Staying healthy while writing and publishing

Mental Health For Writers

May is Mental Health Awareness month and it’s a perfect opportunity to look at how we can tend to our mental (and physical) health as writers. While any artistic or creative endeavor can bring with it challenges, writing is particularly harsh on our mental well-being. Today, we’ll look at risk factors and ways to maintain good mental health for writers.

While it’s much easier said than done, knowing that writing is a strain on our health is the first step to becoming healthier writers. Over nearly two decades of writing daily, I’ve personally contended with sleepless nights (just need to finish writing this scene), loneliness (but go away, I’m writing), and the crippling weight of numerous (is 100+ numerous?) rejections. 

Mental Health Matters

No matter what we do or what drives us, we can only be at our best when we care for ourselves. That might be a little cliched to write, but it’s true. To grow as a writer means doing a lot of work. A lot. Staying sane while navigating this world can be overwhelming.

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Writers are often driven by passion. The feeling that we have to write. That our stories must be told because keeping them in our heads just isn’t possible. We write because of that passion for creating stories and sharing knowledge.

There is nothing to writing. All you do is sit down at a typewriter and bleed.

Ernest Hemingway

Hemingway has a knack for the dramatic, but he makes a point. Writers often pour their heart and soul into their writing. That kind of creativity can take a toll. As if writing wasn’t challenging enough, seeing to our mental health while writing is an added layer we cannot overlook.

Unhappiness Not Required

There is a characterization of authors that paints us as moody, sleepless shut-ins who live on burnt coffee, cigarettes, and our own anger. Which, of course, is a stereotype far out of line with reality. The truth is, writing as a profession or a passion entails a lot of mental health risk factors. That stereotype is based on the results of being a writer, not some personality trait common to writers.

But those risk factors can all be mitigated. The first step is to identify the potential areas that may lead to unhappiness.

Scale

Books are long. They contain thousands of words. But what is easy to miss is how many words they don’t contain. For every 70,000 word novel you have on your shelf, that author easily wrote 500,000 words. From the volatile first draft to the first, second, third, and fourth edits; rewriting is where the creative magic really happens.

It also creates a huge amount of work for authors. Writing, revising, plotting, planning, editing—the cumulative amount of work that goes into turning an idea into a story is staggering. Authors do this, some all on their own. 

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Staying committed to the project when the scope and size start to come into focus is hard. All the work you’ve done and all the work still to do can loom over you (and your calendar). I’ve got multiple projects with finished drafts that I’ve set aside because the work still to be done was just too much.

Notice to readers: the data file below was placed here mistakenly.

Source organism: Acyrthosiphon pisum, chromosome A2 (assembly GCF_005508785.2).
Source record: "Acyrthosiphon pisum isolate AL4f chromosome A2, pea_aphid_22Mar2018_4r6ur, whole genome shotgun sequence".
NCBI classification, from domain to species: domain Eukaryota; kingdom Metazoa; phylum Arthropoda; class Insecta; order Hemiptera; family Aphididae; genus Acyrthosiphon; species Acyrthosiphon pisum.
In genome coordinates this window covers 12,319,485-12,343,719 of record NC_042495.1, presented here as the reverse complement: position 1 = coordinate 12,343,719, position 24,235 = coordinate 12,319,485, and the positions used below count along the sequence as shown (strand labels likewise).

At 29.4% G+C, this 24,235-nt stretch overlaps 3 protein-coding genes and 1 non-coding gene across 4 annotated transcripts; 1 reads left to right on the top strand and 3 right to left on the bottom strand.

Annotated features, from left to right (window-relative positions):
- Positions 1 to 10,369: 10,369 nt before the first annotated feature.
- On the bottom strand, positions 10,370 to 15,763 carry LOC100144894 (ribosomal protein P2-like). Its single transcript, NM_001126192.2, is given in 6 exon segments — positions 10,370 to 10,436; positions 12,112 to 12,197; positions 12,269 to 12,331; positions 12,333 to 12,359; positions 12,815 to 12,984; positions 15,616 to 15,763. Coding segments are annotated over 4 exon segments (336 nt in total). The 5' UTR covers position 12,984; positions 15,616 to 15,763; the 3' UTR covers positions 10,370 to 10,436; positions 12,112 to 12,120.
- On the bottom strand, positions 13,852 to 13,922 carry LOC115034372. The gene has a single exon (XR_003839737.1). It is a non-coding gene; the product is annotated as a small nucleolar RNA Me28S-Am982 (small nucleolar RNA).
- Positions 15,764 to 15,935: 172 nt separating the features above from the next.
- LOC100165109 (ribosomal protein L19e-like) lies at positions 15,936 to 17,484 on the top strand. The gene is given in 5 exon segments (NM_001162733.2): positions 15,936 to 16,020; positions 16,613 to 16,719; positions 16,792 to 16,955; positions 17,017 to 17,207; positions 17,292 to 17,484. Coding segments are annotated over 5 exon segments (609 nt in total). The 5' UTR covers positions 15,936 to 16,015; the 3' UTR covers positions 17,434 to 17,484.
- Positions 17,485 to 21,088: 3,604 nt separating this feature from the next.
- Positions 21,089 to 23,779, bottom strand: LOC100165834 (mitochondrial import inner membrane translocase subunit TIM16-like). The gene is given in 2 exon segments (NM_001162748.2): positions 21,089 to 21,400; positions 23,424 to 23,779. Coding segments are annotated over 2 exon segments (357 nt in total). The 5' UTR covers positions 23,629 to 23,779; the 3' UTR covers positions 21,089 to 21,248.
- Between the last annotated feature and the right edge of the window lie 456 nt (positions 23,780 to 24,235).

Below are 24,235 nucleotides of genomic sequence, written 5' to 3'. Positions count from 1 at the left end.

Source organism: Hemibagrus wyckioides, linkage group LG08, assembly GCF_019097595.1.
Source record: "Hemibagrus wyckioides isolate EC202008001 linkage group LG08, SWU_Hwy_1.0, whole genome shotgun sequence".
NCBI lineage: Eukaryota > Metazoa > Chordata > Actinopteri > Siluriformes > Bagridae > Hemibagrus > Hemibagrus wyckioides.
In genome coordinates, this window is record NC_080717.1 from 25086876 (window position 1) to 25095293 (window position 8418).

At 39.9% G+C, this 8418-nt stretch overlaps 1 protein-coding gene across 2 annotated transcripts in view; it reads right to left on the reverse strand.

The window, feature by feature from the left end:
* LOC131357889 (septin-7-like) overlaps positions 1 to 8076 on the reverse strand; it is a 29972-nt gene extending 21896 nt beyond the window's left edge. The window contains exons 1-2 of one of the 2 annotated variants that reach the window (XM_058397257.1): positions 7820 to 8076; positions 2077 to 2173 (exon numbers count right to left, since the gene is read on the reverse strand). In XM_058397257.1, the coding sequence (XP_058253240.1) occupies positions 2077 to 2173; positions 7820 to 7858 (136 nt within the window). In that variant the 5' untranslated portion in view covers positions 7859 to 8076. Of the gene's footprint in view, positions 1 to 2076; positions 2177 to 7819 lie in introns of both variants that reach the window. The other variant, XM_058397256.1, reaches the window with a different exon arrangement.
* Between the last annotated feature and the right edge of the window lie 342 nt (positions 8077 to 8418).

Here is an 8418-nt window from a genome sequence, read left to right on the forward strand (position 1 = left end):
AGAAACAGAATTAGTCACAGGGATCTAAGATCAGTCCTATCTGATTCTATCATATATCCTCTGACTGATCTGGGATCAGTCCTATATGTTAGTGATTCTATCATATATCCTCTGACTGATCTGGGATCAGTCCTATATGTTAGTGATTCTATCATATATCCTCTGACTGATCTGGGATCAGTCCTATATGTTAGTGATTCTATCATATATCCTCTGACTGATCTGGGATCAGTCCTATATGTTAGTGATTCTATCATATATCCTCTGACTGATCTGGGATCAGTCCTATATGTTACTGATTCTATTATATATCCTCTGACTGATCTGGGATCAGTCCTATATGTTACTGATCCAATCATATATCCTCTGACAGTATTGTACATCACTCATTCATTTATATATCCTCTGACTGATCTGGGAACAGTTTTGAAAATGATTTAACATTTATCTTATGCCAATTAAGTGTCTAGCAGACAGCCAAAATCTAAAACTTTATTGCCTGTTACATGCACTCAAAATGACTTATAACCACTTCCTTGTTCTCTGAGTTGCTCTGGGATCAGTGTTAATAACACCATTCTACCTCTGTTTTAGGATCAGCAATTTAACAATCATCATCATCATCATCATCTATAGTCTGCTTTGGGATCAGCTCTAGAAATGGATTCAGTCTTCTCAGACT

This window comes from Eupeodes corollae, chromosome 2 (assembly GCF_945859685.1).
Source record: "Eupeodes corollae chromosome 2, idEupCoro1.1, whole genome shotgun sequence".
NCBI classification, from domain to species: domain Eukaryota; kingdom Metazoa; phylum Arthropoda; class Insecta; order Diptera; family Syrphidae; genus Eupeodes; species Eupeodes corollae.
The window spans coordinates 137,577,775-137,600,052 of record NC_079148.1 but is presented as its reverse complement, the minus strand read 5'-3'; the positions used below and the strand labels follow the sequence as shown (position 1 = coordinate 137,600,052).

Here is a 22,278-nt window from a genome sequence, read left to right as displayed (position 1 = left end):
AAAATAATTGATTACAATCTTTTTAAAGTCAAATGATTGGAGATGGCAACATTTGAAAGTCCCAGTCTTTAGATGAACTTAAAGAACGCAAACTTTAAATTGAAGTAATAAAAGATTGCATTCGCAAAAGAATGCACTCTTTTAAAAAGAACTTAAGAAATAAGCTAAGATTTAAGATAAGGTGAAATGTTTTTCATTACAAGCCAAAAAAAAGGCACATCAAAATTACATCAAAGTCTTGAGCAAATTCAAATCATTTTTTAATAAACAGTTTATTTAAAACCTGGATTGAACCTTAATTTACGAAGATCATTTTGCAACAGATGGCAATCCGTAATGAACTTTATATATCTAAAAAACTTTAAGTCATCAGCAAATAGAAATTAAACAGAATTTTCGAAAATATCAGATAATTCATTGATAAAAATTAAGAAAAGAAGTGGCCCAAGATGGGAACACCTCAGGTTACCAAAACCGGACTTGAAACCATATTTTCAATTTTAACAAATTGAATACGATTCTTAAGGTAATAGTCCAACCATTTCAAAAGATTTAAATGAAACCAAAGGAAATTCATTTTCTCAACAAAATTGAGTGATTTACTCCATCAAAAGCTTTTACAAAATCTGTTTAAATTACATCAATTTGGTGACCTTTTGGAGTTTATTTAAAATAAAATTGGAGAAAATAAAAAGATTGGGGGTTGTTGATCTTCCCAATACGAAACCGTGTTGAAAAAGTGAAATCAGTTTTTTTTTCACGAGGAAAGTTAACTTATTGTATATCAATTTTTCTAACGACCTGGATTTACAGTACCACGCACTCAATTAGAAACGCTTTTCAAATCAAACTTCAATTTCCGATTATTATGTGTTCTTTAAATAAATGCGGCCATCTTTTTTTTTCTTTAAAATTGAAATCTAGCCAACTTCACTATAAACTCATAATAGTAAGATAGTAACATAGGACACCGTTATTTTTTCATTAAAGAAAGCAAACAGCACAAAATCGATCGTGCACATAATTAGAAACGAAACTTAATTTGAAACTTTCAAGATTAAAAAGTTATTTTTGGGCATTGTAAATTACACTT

Keeping On Track

Use a calendar. Set a schedule. I’m not kidding. I cannot finish a project if I don’t have a plan. Words per day for the draft and pages per day to edit. 

Now here’s the most important part of your schedule: give yourself breaks

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Mark Friday nights off; no writing, no editing, maybe at the most you scribble an idea or two down if you have to. Mental health for writers means being able to step away without obsessing about our projects.

Planning time away from your work refreshes your interest and creativity. 

Solitude

Writing is a solitary activity. It just is. Hours on end, alone with nothing but our keyboard, our characters, and a Spotify playlist. Writing is lonely.

Hours in solitude can lead to loneliness, and loneliness can lead to increases in cortisol (often called the ‘stress hormone’). All that time alone, writing and planning your book can lead to loneliness and the accompanying symptoms. And the stress that builds because of loneliness and solitude bleeds through to other aspects of your life.

Writing will always be a solitary activity, so we have to find ways to avoid the stressor of loneliness.

Getting Social

Luckily, loneliness has some pretty simple solutions. Allowing for the challenges of the pandemic, there are lots of ways to connect with people.

First, spend time with friends or family. Disconnect from writing activities and just socialize. Maybe plan a game night or a walk in the park. 

Another great option is to join a writers group or forum online. Look to sites like Scribophile or one of the many Reddit communities to find other writers to connect with. This is a great way to be social and continue to talk about writing! 

Time

Writing just takes time. No way around it. Even if you type quickly, it still takes time to decide what to type. And if you’re writing while working a full-time job, you’ll have to make time to write around your work schedule.